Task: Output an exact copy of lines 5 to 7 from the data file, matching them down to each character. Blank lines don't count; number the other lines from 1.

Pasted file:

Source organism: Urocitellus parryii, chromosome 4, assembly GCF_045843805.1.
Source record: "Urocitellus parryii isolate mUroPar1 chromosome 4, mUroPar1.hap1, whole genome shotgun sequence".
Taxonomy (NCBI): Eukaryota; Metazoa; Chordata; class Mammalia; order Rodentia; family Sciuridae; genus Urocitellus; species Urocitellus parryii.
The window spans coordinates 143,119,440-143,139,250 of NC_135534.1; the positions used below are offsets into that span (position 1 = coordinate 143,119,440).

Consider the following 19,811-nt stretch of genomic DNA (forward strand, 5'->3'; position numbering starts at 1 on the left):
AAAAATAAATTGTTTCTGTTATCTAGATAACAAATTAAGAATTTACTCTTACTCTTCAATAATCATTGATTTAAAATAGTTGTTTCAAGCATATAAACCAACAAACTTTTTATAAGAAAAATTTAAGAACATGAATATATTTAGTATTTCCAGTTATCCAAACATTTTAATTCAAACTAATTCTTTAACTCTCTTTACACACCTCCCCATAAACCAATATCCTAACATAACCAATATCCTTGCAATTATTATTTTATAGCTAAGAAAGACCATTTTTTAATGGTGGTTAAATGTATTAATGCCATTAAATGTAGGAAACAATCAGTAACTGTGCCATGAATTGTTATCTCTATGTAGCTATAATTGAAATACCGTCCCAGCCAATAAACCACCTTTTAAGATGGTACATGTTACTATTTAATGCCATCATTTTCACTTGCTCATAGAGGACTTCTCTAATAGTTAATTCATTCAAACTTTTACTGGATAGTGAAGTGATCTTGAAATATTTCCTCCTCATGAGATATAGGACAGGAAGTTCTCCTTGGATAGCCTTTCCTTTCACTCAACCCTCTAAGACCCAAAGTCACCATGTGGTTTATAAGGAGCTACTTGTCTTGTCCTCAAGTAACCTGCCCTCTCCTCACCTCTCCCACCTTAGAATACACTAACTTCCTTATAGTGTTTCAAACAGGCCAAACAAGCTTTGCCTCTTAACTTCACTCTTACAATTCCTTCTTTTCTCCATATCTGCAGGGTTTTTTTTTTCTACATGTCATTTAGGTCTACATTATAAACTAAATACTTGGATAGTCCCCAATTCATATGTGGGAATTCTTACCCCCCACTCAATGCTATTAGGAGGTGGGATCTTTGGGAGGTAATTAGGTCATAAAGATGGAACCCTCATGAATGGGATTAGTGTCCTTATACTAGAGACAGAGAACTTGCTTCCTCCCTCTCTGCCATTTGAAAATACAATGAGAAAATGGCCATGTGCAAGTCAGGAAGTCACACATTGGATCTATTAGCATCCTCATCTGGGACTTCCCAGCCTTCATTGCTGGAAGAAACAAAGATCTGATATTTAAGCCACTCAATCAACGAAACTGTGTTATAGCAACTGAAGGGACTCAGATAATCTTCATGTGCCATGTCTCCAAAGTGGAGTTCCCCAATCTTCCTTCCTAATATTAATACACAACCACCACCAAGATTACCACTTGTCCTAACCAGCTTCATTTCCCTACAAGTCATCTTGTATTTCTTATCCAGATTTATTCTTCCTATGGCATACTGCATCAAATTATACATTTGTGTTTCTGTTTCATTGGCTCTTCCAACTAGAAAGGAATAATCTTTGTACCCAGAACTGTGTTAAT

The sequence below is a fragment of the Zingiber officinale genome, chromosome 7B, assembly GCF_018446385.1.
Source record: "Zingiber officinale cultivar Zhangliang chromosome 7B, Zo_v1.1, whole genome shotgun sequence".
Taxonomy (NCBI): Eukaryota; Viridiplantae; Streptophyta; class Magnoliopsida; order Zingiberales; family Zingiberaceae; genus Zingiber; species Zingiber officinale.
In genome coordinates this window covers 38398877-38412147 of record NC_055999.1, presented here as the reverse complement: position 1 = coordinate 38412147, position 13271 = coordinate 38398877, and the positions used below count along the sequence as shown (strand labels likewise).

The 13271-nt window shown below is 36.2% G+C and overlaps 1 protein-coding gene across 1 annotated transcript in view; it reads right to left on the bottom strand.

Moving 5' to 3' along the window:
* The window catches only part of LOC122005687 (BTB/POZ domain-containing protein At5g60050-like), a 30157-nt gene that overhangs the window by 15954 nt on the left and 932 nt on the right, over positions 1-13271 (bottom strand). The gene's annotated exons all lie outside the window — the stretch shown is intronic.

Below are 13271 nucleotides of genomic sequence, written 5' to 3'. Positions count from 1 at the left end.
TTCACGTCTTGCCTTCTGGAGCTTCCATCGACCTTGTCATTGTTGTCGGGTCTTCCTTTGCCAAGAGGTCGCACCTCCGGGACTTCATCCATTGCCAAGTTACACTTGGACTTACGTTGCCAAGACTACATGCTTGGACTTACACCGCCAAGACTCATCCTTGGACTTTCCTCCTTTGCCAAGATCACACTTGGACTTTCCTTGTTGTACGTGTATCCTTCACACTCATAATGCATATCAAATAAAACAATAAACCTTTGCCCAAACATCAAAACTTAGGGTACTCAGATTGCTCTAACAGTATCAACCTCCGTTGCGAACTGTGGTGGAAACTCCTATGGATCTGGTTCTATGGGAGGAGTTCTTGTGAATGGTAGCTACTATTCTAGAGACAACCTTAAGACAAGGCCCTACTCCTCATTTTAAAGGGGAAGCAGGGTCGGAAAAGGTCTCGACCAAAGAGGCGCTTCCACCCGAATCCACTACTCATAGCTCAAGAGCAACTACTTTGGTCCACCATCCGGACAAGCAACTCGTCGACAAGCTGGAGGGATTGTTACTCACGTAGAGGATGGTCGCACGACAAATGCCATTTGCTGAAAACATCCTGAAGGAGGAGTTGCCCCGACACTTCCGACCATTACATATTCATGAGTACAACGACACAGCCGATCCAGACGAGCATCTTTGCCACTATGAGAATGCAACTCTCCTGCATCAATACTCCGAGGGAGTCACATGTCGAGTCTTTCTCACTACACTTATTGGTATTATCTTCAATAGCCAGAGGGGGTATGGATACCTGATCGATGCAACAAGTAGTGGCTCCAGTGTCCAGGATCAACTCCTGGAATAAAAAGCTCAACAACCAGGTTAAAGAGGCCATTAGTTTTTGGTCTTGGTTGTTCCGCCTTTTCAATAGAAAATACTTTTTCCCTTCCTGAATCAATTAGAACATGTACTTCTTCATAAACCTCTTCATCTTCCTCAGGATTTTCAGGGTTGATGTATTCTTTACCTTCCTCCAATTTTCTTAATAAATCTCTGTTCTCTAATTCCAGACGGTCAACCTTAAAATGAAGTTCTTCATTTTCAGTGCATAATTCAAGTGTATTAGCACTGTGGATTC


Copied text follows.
Consider the following 19,811-nt stretch of genomic DNA (forward strand, 5'->3'; position numbering starts at 1 on the left):
AAAAATAAATTGTTTCTGTTATCTAGATAACAAATTAAGAATTTACTCTTACTCTTCAATAATCATTGATTTAAAATAGTTGTTTCAAGCATATAAACCAACAAACTTTTTATAAGAAAAATTTAAGAACATGAATATATTTAGTATTTCCAGTTATCCAAACATTTTAATTCAAACTAATTCTTTAACTCTCTTTACACACCTCCCCATAAACCAATATCCTAACATAACCAATATCCTTGCAATTATTATTTTATAGCTAAGAAAGACCATTTTTTAATGGTGGTTAAATGTATTAATGCCATTAAATGTAGGAAACAATCAGTAACTGTGCCATGAATTGTTATCTCTATGTAGCTATAATTGAAATACCGTCCCAGCCAATAAACCACCTTTTAAGATGGTACATGTTACTATTTAATGCCATCATTTTCACTTGCTCATAGAGGACTTCTCTAATAGTTAATTCATTCAAACTTTTACTGGATAGTGAAGTGATCTTGAAATATTTCCTCCTCATGAGATATAGGACAGGAAGTTCTCCTTGGATAGCCTTTCCTTTCACTCAACCCTCTAAGACCCAAAGTCACCATGTGGTTTATAAGGAGCTACTTGTCTTGTCCTCAAGTAACCTGCCCTCTCCTCACCTCTCCCACCTTAGAATACACTAACTTCCTTATAGTGTTTCAAACAGGCCAAACAAGCTTTGCCTCTTAACTTCACTCTTACAATTCCTTCTTTTCTCCATATCTGCAGGGTTTTTTTTTTCTACATGTCATTTAGGTCTACATTATAAACTAAATACTTGGATAGTCCCCAATTCATATGTGGGAATTCTTACCCCCCACTCAATGCTATTAGGAGGTGGGATCTTTGGGAGGTAATTAGGTCATAAAGATGGAACCCTCATGAATGGGATTAGTGTCCTTATACTAGAGACAGAGAACTTGCTTCCTCCCTCTCTGCCATTTGAAAATACAATGAGAAAATGGCCATGTGCAAGTCAGGAAGTCACACATTGGATCTATTAGCATCCTCATCTGGGACTTCCCAGCCTTCATTGCTGGAAGAAACAAAGATCTGATATTTAAGCCACTCAATCAACGAAACTGTGTTATAGCAACTGAAGGGACTCAGATAATCTTCATGTGCCATGTCTCCAAAGTGGAGTTCCCCAATCTTCCTTCCTAATATTAATACACAACCACCACCAAGATTACCACTTGTCCTAACCAGCTTCATTTCCCTACAAGTCATCTTGTATTTCTTATCCAGATTTATTCTTCCTATGGCATACTGCATCAAATTATACATTTGTGTTTCTGTTTCATTGGCTCTTCCAACTAGAAAGGAATAATCTTTGTACCCAGAACTGTGTTAAT

The sequence below is a fragment of the Zingiber officinale genome, chromosome 7B, assembly GCF_018446385.1.